Lisa Birchall | Why do I Garden?

Lisa Birchall philosophically asks herself about why she is a Gardener.

Alchemy

The other day I was talking to a neighbour who had just moved in and who had found herself with a garden for the first time in her life. She’d gone to the shops and bought some sunflower seeds and wanted to know what to do with them. How is it possible that these little black specks grow up to be vibrant yellow flowers? A little compost, a little water, lots of sun and a sprinkle of magic. And then tiny sprouts unfurl, stretching leaves and stems to the sun. It is pure alchemy.

Planting Ginger

I planted a shop bought ginger root in early Spring and watched with baited breath until I saw the tiny stem ginger emerging. It is difficult to buy fresh stem ginger and now I have a stock, but also I find it incredible that this inert root was just sleeping, waiting for a chance to grow. I did the same with bell pepper seeds and now have 10 pepper plants. Childish joy at successfully channeling Magic like an apprentice witch.
The garden turns with the seasons. It retreats at winter, bursts into new life in Spring, is filled with the slow lazy heat of Summer, and crashes out with the swan song of an ageing ballerina. It teaches me patience like nothing else, and planning for the future: you can’t have daffodils in Spring without planting bulbs in Autumn. It teaches that life is not linear but cyclical, that everything is connected including me.  I am tending a home for a myriad of animals that pass through and live with me in companiable buzzing and twittering. I am eating the food I grow and composting the remains to return to the soil.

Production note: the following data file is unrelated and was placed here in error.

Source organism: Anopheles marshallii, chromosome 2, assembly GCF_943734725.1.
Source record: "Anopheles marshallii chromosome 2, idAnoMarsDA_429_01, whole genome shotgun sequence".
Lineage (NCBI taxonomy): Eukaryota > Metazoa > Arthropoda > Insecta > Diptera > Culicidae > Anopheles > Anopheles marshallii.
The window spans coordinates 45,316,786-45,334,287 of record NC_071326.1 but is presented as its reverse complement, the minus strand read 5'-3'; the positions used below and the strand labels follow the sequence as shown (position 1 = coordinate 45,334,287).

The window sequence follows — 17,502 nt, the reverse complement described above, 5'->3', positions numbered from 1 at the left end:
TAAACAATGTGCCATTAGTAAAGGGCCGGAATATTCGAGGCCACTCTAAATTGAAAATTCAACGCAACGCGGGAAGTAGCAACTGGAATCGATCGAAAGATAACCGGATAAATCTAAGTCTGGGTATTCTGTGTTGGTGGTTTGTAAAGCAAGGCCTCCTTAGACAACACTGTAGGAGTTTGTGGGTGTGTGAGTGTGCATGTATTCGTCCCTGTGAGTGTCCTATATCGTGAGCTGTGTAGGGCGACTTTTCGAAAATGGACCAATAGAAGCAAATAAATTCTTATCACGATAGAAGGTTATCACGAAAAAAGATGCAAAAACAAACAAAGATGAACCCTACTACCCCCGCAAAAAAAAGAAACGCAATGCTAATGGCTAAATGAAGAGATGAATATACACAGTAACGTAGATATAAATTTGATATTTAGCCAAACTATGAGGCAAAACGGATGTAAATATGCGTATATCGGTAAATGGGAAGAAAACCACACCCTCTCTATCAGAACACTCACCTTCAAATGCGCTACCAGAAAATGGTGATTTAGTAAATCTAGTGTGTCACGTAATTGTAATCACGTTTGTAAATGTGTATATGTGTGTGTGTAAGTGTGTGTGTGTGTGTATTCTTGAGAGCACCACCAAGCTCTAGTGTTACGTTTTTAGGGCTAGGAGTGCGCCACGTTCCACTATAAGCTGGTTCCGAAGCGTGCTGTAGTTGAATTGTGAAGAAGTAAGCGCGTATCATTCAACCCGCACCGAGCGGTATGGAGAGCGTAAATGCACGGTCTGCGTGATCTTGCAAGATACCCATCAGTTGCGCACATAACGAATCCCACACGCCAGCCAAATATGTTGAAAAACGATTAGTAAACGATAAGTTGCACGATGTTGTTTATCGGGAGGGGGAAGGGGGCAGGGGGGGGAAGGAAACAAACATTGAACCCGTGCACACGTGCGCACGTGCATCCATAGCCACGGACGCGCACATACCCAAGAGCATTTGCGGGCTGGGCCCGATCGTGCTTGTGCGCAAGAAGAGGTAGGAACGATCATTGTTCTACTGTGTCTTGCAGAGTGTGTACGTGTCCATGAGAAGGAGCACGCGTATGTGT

Lisa Birchall photo 2
A Planter containing tomatoes, lettuce, shallots and carrots

 

Memories

And memories… There are so many plants that remind me of those that have gone. I grow foxgloves and sweet peas and camomile because they remind me of my mum. Every year I grow the marigolds that I was sent from a nun over twenty five years ago. She died many years ago but the flowers still bloom and remind me; my granny’s rose, my grandpa’s grape vine, my mum’s Pinks. In my head, those that have died are just beyond the wall, sitting in a beautiful garden in the early morning sun, while birds sing and insects chatter and time ceases to matter.

Lisa Birchall photo 1

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